One of Kirkland’s longtime postal carriers, Phil Hill, is calling it a career after 50 years of service with the U.S. Postal Service.
Known by many within the workforce and the Kirkland community as “Coach,” Hill, 68, is more than thankful for his working experience within the community and is now ready to move on into retirement.
Hill began his service with the USPS in Kirkland back in 1968 at the age of 18. At the time, he noted that there were a total of 13 routes in the community. Now there are more than 60. Since then, Hill has seen many changes throughout the Kirkland area and has witnessed the city transform into an urban area.
“It used to be a sleepy little town on the lake,” Hill said. “Now it’s a major city.”
One of the aspects Hill is going to miss the most about his time as a postal carrier is the long-term relationships he has formed with customers. He said these relationships have transformed into friendships which, for him, has been an unforgettable experience.
Another special experience for Hill has been meeting and getting to know the kids along his routes as they have grown up and become adults. He said he has seen many kids throughout his career grow up through childhood, then go to college, move back to Kirkland, get married and eventually start a family. These are experiences that he’ll never forget.
“Job satisfaction is not up to somebody else. It’s up to you,” Hill said. “That’s what I’ve concentrated on and you only achieve that by doing a good job.”
What may be most impressive about Hill’s 50-year career with the Kirkland post office is his dedication. Hill comes from a very poor background and for him, those experiences and circumstances growing up taught him a lot about what it means to be a hard-working contributor within your community. This greatly influenced his overall work ethic that many see today.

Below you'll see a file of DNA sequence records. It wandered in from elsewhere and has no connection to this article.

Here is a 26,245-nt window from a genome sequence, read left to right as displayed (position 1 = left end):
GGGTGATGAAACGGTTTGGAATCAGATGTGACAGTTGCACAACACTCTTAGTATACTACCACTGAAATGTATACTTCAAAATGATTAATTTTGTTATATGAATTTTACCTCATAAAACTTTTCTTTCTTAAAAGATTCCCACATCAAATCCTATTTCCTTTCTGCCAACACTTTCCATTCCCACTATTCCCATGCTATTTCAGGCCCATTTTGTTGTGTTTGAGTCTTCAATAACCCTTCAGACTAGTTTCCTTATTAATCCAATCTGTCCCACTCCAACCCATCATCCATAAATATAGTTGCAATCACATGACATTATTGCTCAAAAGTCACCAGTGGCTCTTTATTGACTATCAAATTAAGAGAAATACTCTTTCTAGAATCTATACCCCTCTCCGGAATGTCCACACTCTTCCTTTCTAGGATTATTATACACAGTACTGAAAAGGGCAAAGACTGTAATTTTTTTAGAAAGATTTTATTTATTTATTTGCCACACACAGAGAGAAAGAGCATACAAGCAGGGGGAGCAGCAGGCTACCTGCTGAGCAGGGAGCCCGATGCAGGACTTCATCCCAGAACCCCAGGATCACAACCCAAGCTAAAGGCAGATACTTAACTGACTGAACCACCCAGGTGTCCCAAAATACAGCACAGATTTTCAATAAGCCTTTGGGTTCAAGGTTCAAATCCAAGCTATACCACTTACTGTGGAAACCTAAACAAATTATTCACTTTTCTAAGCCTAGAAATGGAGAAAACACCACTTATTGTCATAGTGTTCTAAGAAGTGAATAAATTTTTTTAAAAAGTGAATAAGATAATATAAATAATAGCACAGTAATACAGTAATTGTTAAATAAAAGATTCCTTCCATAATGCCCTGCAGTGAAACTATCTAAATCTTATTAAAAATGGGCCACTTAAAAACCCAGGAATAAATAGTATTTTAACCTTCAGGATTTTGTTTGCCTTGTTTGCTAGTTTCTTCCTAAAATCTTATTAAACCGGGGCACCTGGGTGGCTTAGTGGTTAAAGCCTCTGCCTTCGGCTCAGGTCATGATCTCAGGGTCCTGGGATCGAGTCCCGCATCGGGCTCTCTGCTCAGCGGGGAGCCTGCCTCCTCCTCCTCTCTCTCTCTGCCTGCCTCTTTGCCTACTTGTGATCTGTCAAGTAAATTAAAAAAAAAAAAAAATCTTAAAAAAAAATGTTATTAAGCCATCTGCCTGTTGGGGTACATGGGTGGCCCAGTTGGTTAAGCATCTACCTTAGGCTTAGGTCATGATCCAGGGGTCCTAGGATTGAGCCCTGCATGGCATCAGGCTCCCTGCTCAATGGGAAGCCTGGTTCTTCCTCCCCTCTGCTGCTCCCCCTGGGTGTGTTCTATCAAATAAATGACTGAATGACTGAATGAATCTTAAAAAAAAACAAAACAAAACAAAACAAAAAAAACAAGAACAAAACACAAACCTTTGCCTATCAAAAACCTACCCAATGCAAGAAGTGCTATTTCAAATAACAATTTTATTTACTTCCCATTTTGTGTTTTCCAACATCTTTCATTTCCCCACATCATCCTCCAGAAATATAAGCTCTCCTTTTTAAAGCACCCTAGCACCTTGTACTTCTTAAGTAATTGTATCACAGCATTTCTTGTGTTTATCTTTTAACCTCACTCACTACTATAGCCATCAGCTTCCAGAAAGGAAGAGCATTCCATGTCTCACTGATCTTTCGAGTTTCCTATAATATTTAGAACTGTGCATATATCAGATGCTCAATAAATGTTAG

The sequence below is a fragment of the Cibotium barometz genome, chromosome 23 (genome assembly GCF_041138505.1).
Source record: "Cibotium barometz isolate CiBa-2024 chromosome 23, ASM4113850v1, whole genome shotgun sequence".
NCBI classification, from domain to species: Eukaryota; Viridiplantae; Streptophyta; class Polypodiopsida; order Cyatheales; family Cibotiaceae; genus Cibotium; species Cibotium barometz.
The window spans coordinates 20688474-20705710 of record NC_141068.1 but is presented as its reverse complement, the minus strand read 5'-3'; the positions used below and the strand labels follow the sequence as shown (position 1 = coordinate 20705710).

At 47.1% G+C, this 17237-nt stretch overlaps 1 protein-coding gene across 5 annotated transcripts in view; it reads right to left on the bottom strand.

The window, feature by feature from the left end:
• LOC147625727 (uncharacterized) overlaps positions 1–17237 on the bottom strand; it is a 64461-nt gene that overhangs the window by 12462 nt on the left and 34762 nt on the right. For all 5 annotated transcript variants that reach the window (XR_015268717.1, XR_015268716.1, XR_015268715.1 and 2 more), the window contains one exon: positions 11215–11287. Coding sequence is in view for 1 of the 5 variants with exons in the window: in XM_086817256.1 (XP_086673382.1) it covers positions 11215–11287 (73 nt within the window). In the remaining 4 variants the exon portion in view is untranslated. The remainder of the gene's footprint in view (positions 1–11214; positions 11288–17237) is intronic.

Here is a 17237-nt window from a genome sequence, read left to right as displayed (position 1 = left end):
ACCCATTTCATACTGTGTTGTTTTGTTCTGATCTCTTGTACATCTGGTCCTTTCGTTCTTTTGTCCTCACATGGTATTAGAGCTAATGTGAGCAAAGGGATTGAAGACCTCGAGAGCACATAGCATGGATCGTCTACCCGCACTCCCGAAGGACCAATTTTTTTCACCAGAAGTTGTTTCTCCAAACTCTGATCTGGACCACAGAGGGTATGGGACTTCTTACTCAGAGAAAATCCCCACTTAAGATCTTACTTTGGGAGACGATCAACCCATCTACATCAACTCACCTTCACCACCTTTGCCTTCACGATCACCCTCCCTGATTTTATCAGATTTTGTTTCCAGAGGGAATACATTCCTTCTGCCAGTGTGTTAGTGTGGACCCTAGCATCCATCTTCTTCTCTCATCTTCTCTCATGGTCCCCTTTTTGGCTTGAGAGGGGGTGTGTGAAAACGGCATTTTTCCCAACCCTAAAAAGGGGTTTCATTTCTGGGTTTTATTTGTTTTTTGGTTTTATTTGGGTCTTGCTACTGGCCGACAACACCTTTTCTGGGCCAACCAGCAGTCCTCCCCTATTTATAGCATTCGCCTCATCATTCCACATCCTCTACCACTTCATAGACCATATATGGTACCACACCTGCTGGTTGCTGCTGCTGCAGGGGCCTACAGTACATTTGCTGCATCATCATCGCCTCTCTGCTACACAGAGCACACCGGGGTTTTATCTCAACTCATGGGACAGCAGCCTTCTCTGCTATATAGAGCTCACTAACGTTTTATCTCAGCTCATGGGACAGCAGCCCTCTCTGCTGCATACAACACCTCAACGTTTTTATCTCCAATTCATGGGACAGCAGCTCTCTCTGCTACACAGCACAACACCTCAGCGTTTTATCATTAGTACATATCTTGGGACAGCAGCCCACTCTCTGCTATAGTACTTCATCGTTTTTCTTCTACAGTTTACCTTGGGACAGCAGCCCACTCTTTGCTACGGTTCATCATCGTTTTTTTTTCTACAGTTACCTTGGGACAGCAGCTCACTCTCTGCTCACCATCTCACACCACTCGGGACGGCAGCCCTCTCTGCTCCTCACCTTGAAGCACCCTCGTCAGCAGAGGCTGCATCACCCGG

“I’m proud of my attendance. I’m always on time. I take pride in the job that I do and I think that my peers and my managers have all recognized that,” Hill said. “Respect is not a given. It has to be earned.”
Over the course of his 50 years as a postal carrier, Hill has accumulated more than 5,000 hours of sick leave. In other words, he has called in sick to work only once — that one time being about 37 years ago.
To Hill, people can’t have a passion for what they do if they don’t have respect for that passion in the first place. Respect means everything to Hill and is an aspect of his character that has kept him consistently dedicated to the Kirkland community for so many years.
“How do you spend your life doing something that you don’t like?” Hill asked. “I can honestly say I’ve never felt that way.”
Hill remembers a specific time just this past year with one of his customers, an elderly woman and her husband. He saw the woman running out across the street to drop off an outgoing letter into the mailbox rather quickly one day. Hill asked her why she was running so fast and learned that her husband had dementia and she was afraid to leave him alone for even a second.
Since her mailbox was far from their home, Hill made a trip out to Home Depot and bought a mini mailbox. On his day off, he went over to her house and he attached the mailbox right outside her door, giving the woman door-to-door delivery from then on, so she wouldn’t have to leave her husband.
“I can’t tell you what that meant to her and what that meant to me. It’s something that she will never forget and I won’t either,” Hill said. “To me, that’s what this job is about.”
Hill’s last day is officially scheduled for Aug. 3. As his career comes to a close, Hill said he is ready for the next phase of his life.
“I’ve reached my goal,” Hill said. “Fifty years.”